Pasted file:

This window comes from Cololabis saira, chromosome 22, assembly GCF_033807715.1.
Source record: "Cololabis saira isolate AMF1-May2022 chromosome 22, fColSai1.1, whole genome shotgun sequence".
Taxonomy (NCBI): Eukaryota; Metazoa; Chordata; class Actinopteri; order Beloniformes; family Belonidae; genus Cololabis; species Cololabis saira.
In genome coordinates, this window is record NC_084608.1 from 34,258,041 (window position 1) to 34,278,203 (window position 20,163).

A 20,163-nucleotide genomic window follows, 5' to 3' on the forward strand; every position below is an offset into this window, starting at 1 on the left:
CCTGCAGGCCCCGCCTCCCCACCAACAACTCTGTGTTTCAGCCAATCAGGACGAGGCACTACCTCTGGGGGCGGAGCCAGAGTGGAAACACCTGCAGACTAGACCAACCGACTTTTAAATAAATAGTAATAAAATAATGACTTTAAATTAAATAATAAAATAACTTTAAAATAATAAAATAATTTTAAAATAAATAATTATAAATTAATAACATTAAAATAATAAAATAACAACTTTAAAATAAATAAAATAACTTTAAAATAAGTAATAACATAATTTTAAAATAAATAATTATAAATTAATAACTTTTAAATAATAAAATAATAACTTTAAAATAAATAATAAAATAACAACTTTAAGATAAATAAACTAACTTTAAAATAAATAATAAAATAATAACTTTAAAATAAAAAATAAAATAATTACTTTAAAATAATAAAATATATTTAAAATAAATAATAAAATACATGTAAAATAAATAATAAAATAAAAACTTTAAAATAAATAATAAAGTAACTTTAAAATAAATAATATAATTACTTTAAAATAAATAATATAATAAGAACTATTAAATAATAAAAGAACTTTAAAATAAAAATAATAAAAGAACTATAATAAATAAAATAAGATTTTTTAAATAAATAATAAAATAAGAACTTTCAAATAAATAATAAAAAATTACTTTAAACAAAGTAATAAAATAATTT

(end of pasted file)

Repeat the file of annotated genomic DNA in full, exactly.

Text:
This window comes from Cololabis saira, chromosome 22, assembly GCF_033807715.1.
Source record: "Cololabis saira isolate AMF1-May2022 chromosome 22, fColSai1.1, whole genome shotgun sequence".
Taxonomy (NCBI): Eukaryota; Metazoa; Chordata; class Actinopteri; order Beloniformes; family Belonidae; genus Cololabis; species Cololabis saira.
In genome coordinates, this window is record NC_084608.1 from 34,258,041 (window position 1) to 34,278,203 (window position 20,163).

A 20,163-nucleotide genomic window follows, 5' to 3' on the forward strand; every position below is an offset into this window, starting at 1 on the left:
CCTGCAGGCCCCGCCTCCCCACCAACAACTCTGTGTTTCAGCCAATCAGGACGAGGCACTACCTCTGGGGGCGGAGCCAGAGTGGAAACACCTGCAGACTAGACCAACCGACTTTTAAATAAATAGTAATAAAATAATGACTTTAAATTAAATAATAAAATAACTTTAAAATAATAAAATAATTTTAAAATAAATAATTATAAATTAATAACATTAAAATAATAAAATAACAACTTTAAAATAAATAAAATAACTTTAAAATAAGTAATAACATAATTTTAAAATAAATAATTATAAATTAATAACTTTTAAATAATAAAATAATAACTTTAAAATAAATAATAAAATAACAACTTTAAGATAAATAAACTAACTTTAAAATAAATAATAAAATAATAACTTTAAAATAAAAAATAAAATAATTACTTTAAAATAATAAAATATATTTAAAATAAATAATAAAATACATGTAAAATAAATAATAAAATAAAAACTTTAAAATAAATAATAAAGTAACTTTAAAATAAATAATATAATTACTTTAAAATAAATAATATAATAAGAACTATTAAATAATAAAAGAACTTTAAAATAAAAATAATAAAAGAACTATAATAAATAAAATAAGATTTTTTAAATAAATAATAAAATAAGAACTTTCAAATAAATAATAAAAAATTACTTTAAACAAAGTAATAAAATAATTT